Summary: A communion sermon emphasizing joy as a barometer of our walk with Christ;


Galatians 4:15

NOTE: This sermon was preached in tandem with Pastor Ken's associate pastor of Congregational Care. Pastor Gary's portion is provided only in rough outline.

Sermon Objective: A communion sermon emphasizing joy as a barometer of our walk with Christ.


A barometer is a scientific instrument used to measure atmospheric pressure. It measures the pressure exerted by our atmosphere upon the earth. Measuring this pressure can help forecast short term changes in the weather and even short-term changes in the creatures and critters that live on the earth.

I have a neighbor who is a competitive bass fisherman. I was talking with him this week about a bass tournament he was in last week in the Adirondacks (Raquette Lake) and he mentioned the behavior of the fish and the challenge that their lethargy imposed upon those fishing in the tournament. He said that when the barometric pressure changes that the fish sense it and it can make them go semi-dormant or become very active and a good fisherman learns to adapt their techniques accordingly.

My neighbor knew that the barometer was a reliable indicator and that ignoring it would impact his chances at winning.

When Vickie and I bought our home we discovered that the former homeowners had installed a unique barometer called a “weather stick.” It’s simply a small balsam stick mounted to a post. Whenever the stick is pointing up – the weather will be fair. If it is pointing down … not so much.

If you don’t have a weather stick you can simply watch the limbs of a dry fir or birch tree and get the same readings.

Spiritually speaking, there are “barometers” that indicate the status of one’s spiritual walk. Paul refers to one of these in his letter to the Galatians.

The Galatian churches were under a lot of “pressure.” You see, there were some who had infiltrated them who were telling them that they misunderstood the Gospel and were not fully saved because they weren’t keeping a set of rules and expectations. Paul called these man-imposed rules by various terms in the book. Sometimes he called it “the law”, other times he called it “good works” or “deeds,” but they all meant the same thing … the only way to be fully saved was to make sure you keep “the list” of righteous deeds that someone else imposed upon you.

This attempt to keep the list was affecting the Galatian churches detrimentally. They were living in fear. They were trying to please God by their behavior. They doubted Paul’s message that “grace plus anything is not grace.”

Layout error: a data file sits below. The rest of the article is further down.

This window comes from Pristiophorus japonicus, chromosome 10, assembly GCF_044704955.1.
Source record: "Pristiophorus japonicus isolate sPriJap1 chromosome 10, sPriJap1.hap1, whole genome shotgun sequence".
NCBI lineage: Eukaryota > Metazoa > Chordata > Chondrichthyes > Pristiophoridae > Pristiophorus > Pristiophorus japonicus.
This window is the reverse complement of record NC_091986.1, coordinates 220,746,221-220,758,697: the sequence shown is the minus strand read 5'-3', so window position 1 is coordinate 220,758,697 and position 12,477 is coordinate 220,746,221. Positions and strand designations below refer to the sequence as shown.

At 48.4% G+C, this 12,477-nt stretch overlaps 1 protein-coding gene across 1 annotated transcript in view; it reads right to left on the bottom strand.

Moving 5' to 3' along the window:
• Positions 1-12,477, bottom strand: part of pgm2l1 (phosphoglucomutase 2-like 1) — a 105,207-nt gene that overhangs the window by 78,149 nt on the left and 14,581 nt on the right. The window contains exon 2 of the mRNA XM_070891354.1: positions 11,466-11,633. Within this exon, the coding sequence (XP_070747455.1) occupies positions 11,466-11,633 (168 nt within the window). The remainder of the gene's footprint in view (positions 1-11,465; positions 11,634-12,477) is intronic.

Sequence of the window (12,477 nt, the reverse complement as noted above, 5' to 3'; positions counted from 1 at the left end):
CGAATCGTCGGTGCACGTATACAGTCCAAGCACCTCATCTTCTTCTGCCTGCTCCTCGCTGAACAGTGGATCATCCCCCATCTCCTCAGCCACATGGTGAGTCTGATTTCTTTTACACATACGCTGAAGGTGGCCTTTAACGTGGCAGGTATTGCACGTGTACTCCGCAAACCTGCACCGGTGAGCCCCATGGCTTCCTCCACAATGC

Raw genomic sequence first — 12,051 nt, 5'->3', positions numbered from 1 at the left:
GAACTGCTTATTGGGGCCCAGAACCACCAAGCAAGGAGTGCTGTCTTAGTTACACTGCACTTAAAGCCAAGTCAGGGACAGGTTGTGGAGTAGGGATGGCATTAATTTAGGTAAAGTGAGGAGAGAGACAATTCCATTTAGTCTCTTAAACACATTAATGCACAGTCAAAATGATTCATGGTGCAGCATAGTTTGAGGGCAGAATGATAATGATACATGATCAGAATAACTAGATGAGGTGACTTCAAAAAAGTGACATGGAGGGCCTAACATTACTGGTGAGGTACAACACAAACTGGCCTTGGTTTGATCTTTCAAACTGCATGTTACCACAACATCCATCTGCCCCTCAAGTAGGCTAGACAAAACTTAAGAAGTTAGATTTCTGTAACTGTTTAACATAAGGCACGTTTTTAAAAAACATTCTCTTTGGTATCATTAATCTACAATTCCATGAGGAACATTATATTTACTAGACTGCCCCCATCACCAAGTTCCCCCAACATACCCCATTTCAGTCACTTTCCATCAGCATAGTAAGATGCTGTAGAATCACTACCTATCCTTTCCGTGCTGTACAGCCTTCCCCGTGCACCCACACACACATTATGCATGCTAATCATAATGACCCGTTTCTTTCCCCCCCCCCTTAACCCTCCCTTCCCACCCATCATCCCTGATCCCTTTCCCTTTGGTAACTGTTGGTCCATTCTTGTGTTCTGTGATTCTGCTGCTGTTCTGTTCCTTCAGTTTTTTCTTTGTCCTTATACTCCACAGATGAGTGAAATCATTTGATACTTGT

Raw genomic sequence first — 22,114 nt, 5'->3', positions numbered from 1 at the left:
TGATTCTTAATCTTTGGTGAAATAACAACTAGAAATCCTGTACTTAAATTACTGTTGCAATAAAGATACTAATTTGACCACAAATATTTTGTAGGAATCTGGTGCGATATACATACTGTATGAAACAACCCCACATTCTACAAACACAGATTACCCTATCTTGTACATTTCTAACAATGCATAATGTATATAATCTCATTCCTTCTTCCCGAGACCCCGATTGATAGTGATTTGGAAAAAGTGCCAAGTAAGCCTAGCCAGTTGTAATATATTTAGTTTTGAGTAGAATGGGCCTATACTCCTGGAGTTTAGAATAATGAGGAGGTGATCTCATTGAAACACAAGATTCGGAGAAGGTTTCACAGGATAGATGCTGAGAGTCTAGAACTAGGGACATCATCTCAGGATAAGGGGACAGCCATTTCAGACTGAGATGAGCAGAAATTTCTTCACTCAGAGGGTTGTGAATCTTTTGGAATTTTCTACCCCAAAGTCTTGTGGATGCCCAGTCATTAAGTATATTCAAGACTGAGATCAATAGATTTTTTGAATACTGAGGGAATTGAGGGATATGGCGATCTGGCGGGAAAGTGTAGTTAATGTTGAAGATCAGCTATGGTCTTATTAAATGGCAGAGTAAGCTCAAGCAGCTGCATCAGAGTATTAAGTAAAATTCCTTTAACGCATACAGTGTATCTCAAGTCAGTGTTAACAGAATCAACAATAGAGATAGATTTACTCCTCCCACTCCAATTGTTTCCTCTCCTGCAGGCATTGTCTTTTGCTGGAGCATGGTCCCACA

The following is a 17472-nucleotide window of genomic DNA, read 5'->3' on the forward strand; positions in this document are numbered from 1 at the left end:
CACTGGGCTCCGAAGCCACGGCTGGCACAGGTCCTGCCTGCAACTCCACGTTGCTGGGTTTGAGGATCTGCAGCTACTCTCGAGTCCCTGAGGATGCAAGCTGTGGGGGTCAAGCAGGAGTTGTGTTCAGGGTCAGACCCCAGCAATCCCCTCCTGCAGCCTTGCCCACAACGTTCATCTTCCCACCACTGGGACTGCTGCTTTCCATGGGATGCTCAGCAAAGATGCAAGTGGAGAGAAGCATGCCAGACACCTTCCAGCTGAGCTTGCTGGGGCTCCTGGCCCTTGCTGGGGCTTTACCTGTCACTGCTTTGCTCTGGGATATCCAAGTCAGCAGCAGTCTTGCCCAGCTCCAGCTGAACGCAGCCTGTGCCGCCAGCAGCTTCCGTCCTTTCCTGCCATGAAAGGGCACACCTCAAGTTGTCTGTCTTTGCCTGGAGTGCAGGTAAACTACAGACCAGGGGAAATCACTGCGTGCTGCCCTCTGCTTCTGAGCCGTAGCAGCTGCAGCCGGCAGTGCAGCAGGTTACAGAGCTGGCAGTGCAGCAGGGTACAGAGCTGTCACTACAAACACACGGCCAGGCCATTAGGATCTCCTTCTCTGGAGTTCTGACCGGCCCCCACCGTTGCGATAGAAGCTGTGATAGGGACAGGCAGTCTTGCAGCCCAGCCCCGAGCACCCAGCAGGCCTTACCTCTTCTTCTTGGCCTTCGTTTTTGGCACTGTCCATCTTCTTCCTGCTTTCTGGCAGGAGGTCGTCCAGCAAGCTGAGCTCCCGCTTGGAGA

Half way through the letter, after exposing the deeds-based messengers as being the preachers of a false Gospel, Paul asked the churches a question … he asked them to check their spiritual barometer. Paul knew that this specific gauge was an excellent indicator of the condition of their faith.

You find that question (and the spiritual barometer) in Galatians 4:15 … “What has happened to all your joy?”

Maybe that is a question you and I should give serious consideration to this morning. Paul knew that joy was the fruit of walking in Christ (see Galatians 5:22) and if we are in fellowship with Him joy would be present.

What has happened to all your joy?

If you are faithful to Christ and walking in step with His Spirit, your joy barometer will be pointing up. If you have taken your eyes off of Jesus, are living in sin, or have become spiritually inert -- joy will be absent.

Joy is a wonderful gift from God’s Holy Spirit isn’t it? The Greek word for joy (Char) is also translated “delight” and “cheer.” In fact, the state of being joyful can also be described as being cheerful or even delightful. You can’t be a pessimistic ol’ sourpuss and claim to have God’s joy. In fact, God’s gift of joy will transform you from being an old grump into being a person filled with cheer and delight.

This spiritual cheer (joy) is, according to the Scriptures, the result of two things:

1. Trusting Jesus

Paul said, “May the God of hope fill you with all joy and peace as you trust in him so that you may overflow with hope by the power of the Holy Spirit.” (Romans 15:13)

2. Obeying Jesus

Jesus said, “If you obey my commands, you will remain in my love, just as I have obeyed my Father's commands and remain in his love. I have told you this so that my joy may be in you and that your joy may be complete.” (John 15:10-11)

The problem the Galatian Christians were having is that they were succumbing to pressure by (1) trusting the message of a false Gospel and (2) obeying false teachers instead of “looking unto Jesus, the author and finisher of their faith” (Hebrews 12:2).

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